Monday, 8 January 2018

Donnington Castle - Berkshire

There are countless ruined castles in Britain that do not attract our attention, but there is something about Donnington Castle.

Donnington Manor was bought by the Abberbury Family in 1292. In 1386, Sir Richard Abberbury decided to build a castle. In 1398 it was bought by Thomas Chaucer, son of Geoffrey. However, the family (by thern known as the Dukes of Suffolk, fell foul of the Tudor monarchs and in 1514 the castle became Crown Property.

The castle experienced some neglect, but in 1644 it was held by Sir John Boys, who withstood a siege for 18 months at the start of the English Civil War. When the castle eventually surrendered, Parliament voted to raze the castle, and today only the Gate House remains. It is now under the care and protection of English Heritage.

Donnington Castle

RG14 2LE

Bracknell Forest - Berkshire

Bracknell Forest lies to the south of Bracknell. It covers a good size area and is very popular with families, nature lovers and walkers. There is something there for most tastes, especially when the weather is kind. You can glide around on Segways or you can enjoy the well populated play areas where young children can play in safety. You can climb and slide through the tree tops at Go Ape, or you can walk the passageways between the wooded areas, sometimes enjoying swathes of bluebells, at other times simply charting the changing of the seasons.

Bracknell Forest

RG12 7QW

Friday, 5 January 2018

Ditton Park Manor - Berkshire

The origins of Ditton Manor House are hazy, but a crenelated house was recorded there in 1331. It’s longevity is also borne out by the impressive moat. It is known that the park belonged to the Crown during the Reign of Elizabeth I. The current house is probably the third. It was rebuilt, smaller than its predecessor, in 1812, by the Duchess of Buccleuch, some 50 years after the near destruction by the blaze.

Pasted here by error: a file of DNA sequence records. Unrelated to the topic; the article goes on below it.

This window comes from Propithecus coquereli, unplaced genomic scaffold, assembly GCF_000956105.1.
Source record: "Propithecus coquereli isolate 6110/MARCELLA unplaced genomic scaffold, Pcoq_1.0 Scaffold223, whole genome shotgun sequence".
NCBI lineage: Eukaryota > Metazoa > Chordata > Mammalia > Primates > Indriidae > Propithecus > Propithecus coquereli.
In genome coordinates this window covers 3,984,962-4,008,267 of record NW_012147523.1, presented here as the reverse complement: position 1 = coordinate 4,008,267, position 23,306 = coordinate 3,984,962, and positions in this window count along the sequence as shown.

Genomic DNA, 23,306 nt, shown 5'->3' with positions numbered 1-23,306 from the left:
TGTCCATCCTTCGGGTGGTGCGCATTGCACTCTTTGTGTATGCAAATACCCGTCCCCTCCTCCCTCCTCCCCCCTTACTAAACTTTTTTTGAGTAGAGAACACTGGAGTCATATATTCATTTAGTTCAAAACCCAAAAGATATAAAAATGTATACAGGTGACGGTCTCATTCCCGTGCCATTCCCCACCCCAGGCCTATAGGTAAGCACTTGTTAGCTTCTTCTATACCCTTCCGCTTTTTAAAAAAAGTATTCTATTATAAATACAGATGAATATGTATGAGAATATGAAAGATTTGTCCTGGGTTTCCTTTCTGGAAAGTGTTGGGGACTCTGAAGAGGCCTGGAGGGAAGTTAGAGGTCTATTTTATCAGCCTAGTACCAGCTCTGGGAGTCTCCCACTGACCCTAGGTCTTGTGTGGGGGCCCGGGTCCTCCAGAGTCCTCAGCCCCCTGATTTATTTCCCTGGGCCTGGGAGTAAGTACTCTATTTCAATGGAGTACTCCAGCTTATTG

As the house deteriorated, ownership of the lands became disputed and in 1917 it was taken over by the Admiralty Compass Observatory. The Radio Research Station was established in 1935. There then followed concerns about radioactive material buried in the grounds. In 1997 it was sold to the company now known as CA Technologies and is a very popular venue for weddings.

Ditton Park Manor


Wednesday, 3 January 2018

Basildon Park - Berkshire

The house at Basildon Park was built between 1776 and 1783 for Sir Francis Sykes. It was designed by John Carr. The exterior adopted the Palladian style but the interior was neo-classical. The house, which was never4 properly completed,  is now run by the National Trust.


When WWI broke out, Basildon Park had been unoccupied for 4 years, and so it was requisitioned as an hospital. In 1929 the house was bought by an American who intended to disassemble it and rebuild it in the USA. However, the plan only got as far as removing most of the fixtures and fittings.


During WWII the house was requisitioned for use as a barracks, and the parkland was used for tank training. By 1952 the house was an abandoned wreck. Then along came Lord and Lady Iliffe and they restored the house beautifully, before placing it in the hands of the National Trust in 1978.

Basildon Park


Tuesday, 2 January 2018

Ashdown House - Berkshire